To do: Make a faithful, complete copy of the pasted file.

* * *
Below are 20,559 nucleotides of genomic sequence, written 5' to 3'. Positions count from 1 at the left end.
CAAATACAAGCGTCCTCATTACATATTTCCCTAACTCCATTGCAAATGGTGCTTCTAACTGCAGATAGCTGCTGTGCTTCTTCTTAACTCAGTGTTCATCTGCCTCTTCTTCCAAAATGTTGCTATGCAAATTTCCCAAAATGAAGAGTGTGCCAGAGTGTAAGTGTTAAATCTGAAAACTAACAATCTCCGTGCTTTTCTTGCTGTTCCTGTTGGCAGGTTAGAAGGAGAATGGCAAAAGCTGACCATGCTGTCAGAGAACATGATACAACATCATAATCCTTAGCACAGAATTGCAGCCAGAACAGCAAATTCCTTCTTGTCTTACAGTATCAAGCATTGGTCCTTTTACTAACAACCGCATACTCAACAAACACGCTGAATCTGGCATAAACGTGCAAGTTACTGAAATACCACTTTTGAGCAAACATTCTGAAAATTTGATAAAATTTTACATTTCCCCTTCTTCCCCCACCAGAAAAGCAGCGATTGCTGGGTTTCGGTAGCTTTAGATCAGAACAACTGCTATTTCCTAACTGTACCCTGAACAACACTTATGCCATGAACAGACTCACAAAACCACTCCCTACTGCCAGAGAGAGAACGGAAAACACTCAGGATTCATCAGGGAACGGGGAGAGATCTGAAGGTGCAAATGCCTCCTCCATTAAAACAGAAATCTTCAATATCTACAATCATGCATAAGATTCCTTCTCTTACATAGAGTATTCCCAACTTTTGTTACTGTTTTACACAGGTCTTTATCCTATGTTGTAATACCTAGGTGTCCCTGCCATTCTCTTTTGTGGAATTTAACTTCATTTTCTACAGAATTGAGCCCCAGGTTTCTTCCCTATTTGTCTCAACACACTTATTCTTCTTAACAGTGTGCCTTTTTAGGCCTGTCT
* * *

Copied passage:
Below are 20,559 nucleotides of genomic sequence, written 5' to 3'. Positions count from 1 at the left end.
CAAATACAAGCGTCCTCATTACATATTTCCCTAACTCCATTGCAAATGGTGCTTCTAACTGCAGATAGCTGCTGTGCTTCTTCTTAACTCAGTGTTCATCTGCCTCTTCTTCCAAAATGTTGCTATGCAAATTTCCCAAAATGAAGAGTGTGCCAGAGTGTAAGTGTTAAATCTGAAAACTAACAATCTCCGTGCTTTTCTTGCTGTTCCTGTTGGCAGGTTAGAAGGAGAATGGCAAAAGCTGACCATGCTGTCAGAGAACATGATACAACATCATAATCCTTAGCACAGAATTGCAGCCAGAACAGCAAATTCCTTCTTGTCTTACAGTATCAAGCATTGGTCCTTTTACTAACAACCGCATACTCAACAAACACGCTGAATCTGGCATAAACGTGCAAGTTACTGAAATACCACTTTTGAGCAAACATTCTGAAAATTTGATAAAATTTTACATTTCCCCTTCTTCCCCCACCAGAAAAGCAGCGATTGCTGGGTTTCGGTAGCTTTAGATCAGAACAACTGCTATTTCCTAACTGTACCCTGAACAACACTTATGCCATGAACAGACTCACAAAACCACTCCCTACTGCCAGAGAGAGAACGGAAAACACTCAGGATTCATCAGGGAACGGGGAGAGATCTGAAGGTGCAAATGCCTCCTCCATTAAAACAGAAATCTTCAATATCTACAATCATGCATAAGATTCCTTCTCTTACATAGAGTATTCCCAACTTTTGTTACTGTTTTACACAGGTCTTTATCCTATGTTGTAATACCTAGGTGTCCCTGCCATTCTCTTTTGTGGAATTTAACTTCATTTTCTACAGAATTGAGCCCCAGGTTTCTTCCCTATTTGTCTCAACACACTTATTCTTCTTAACAGTGTGCCTTTTTAGGCCTGTCT